Pamela Gay: It’s a physical motion. In this case, it’s my vocal chords are physically moving the air. In the case of musical instruments, you have your breath is compressing things in various ways. If it’s a stringed instrument, it’s the vibrations of the string that are moving the air. So it’s literally a physical motion where something is physically pushing on the air, injecting energy into the air and that energy propagates through waves.
Fraser Cain: Right. And this is where it gets kinda surreal when you really think about it that that when we hear things, we’re just sensing these compression waves moving back and forth against our ears drums and the our brain is converting that into sound.
Pamela Gay: And the neat thing is, poetically, if you think about it, every time you hear someone playing a woodwind instrument or a horn instrument, you’re hearing someone blow in your ear.
Fraser Cain: Right. From far away. I think that’s romantic.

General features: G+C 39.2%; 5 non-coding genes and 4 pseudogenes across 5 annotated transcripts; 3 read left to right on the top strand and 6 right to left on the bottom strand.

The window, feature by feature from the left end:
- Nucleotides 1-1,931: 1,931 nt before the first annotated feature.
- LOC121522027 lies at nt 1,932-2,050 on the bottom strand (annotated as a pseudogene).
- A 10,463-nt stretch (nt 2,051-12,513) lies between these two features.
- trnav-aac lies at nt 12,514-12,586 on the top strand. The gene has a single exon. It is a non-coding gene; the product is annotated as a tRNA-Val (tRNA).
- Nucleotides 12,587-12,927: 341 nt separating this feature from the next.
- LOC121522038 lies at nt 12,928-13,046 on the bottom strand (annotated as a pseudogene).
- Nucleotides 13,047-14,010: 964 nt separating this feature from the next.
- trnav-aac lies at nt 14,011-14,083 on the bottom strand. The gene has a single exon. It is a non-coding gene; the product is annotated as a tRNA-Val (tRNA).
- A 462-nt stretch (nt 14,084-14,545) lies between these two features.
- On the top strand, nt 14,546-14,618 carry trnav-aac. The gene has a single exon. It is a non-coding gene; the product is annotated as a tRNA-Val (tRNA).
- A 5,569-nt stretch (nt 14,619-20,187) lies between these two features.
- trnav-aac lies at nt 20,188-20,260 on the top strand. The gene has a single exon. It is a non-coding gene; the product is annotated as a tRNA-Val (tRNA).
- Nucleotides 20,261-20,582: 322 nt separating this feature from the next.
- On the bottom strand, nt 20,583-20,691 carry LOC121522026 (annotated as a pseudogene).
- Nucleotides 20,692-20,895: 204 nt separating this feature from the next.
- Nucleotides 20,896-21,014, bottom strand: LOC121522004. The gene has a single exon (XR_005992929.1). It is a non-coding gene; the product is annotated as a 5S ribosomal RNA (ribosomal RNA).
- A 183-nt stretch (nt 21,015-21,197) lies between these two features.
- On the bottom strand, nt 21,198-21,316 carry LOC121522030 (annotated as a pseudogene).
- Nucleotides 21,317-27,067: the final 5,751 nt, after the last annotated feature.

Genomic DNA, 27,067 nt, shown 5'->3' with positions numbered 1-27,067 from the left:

Pamela Gay: Yeah. And mutated through –
Fraser Cain: Kind of unnerving, I think is what that is.
Pamela Gay: Yeah. Creepy.
Fraser Cain: Creepy. Yeah. Yeah, very creepy like a stalker. Okay. So right. Okay. So we’ve got the situation where you’ve got these compression waves that are moving through the medium. And so what effects the sound?
Pamela Gay: It’s a combination of what is the medium made of and what is its density. So, different mediums have different impedance to air – not air. Different mediums have different impedance for sound waves moving through them. So some things, for instance, some solids are much more happy to have compression waves move through them so they have less impedance. But then the density of the material also matters.
So when the density goes up, the speed actually slows down and this kind of makes sense because it’s the energy that it takes to move all of those atoms. The higher the density, the more energy’s needed to move them and so the sound waves, it’s not literally it takes more energy because then the sound speed wouldn’t be constant in the medium but the higher the density, the slower the speed of the waves going through.